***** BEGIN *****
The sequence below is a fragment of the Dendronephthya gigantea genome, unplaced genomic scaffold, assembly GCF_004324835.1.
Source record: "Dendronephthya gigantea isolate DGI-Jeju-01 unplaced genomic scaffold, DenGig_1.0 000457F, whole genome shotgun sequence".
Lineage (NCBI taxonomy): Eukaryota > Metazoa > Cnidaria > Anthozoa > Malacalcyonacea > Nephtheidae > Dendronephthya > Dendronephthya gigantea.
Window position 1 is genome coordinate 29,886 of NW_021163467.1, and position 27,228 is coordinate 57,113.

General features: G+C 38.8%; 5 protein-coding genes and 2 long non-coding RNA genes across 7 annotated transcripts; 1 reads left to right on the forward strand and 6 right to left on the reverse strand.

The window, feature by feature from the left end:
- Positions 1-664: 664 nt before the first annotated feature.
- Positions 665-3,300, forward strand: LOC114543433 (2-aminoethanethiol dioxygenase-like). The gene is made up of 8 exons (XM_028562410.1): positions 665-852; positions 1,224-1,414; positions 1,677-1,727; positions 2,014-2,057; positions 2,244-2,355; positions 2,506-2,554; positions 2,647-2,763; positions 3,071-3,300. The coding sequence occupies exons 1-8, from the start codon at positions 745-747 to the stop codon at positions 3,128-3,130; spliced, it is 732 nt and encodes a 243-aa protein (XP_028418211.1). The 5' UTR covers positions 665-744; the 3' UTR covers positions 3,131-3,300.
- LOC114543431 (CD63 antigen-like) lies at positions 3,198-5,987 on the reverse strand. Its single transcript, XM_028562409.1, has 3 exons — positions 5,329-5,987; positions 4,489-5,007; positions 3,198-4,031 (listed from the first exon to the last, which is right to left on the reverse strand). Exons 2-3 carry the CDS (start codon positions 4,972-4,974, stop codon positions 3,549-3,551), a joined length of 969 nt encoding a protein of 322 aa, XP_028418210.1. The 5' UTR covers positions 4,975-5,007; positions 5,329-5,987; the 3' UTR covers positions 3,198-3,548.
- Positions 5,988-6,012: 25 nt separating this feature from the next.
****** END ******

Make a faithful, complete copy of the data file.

The sequence below is a fragment of the Dendronephthya gigantea genome, unplaced genomic scaffold, assembly GCF_004324835.1.
Source record: "Dendronephthya gigantea isolate DGI-Jeju-01 unplaced genomic scaffold, DenGig_1.0 000457F, whole genome shotgun sequence".
Lineage (NCBI taxonomy): Eukaryota > Metazoa > Cnidaria > Anthozoa > Malacalcyonacea > Nephtheidae > Dendronephthya > Dendronephthya gigantea.
Window position 1 is genome coordinate 29,886 of NW_021163467.1, and position 27,228 is coordinate 57,113.

General features: G+C 38.8%; 5 protein-coding genes and 2 long non-coding RNA genes across 7 annotated transcripts; 1 reads left to right on the forward strand and 6 right to left on the reverse strand.

The window, feature by feature from the left end:
- Positions 1-664: 664 nt before the first annotated feature.
- Positions 665-3,300, forward strand: LOC114543433 (2-aminoethanethiol dioxygenase-like). The gene is made up of 8 exons (XM_028562410.1): positions 665-852; positions 1,224-1,414; positions 1,677-1,727; positions 2,014-2,057; positions 2,244-2,355; positions 2,506-2,554; positions 2,647-2,763; positions 3,071-3,300. The coding sequence occupies exons 1-8, from the start codon at positions 745-747 to the stop codon at positions 3,128-3,130; spliced, it is 732 nt and encodes a 243-aa protein (XP_028418211.1). The 5' UTR covers positions 665-744; the 3' UTR covers positions 3,131-3,300.
- LOC114543431 (CD63 antigen-like) lies at positions 3,198-5,987 on the reverse strand. Its single transcript, XM_028562409.1, has 3 exons — positions 5,329-5,987; positions 4,489-5,007; positions 3,198-4,031 (listed from the first exon to the last, which is right to left on the reverse strand). Exons 2-3 carry the CDS (start codon positions 4,972-4,974, stop codon positions 3,549-3,551), a joined length of 969 nt encoding a protein of 322 aa, XP_028418210.1. The 5' UTR covers positions 4,975-5,007; positions 5,329-5,987; the 3' UTR covers positions 3,198-3,548.
- Positions 5,988-6,012: 25 nt separating this feature from the next.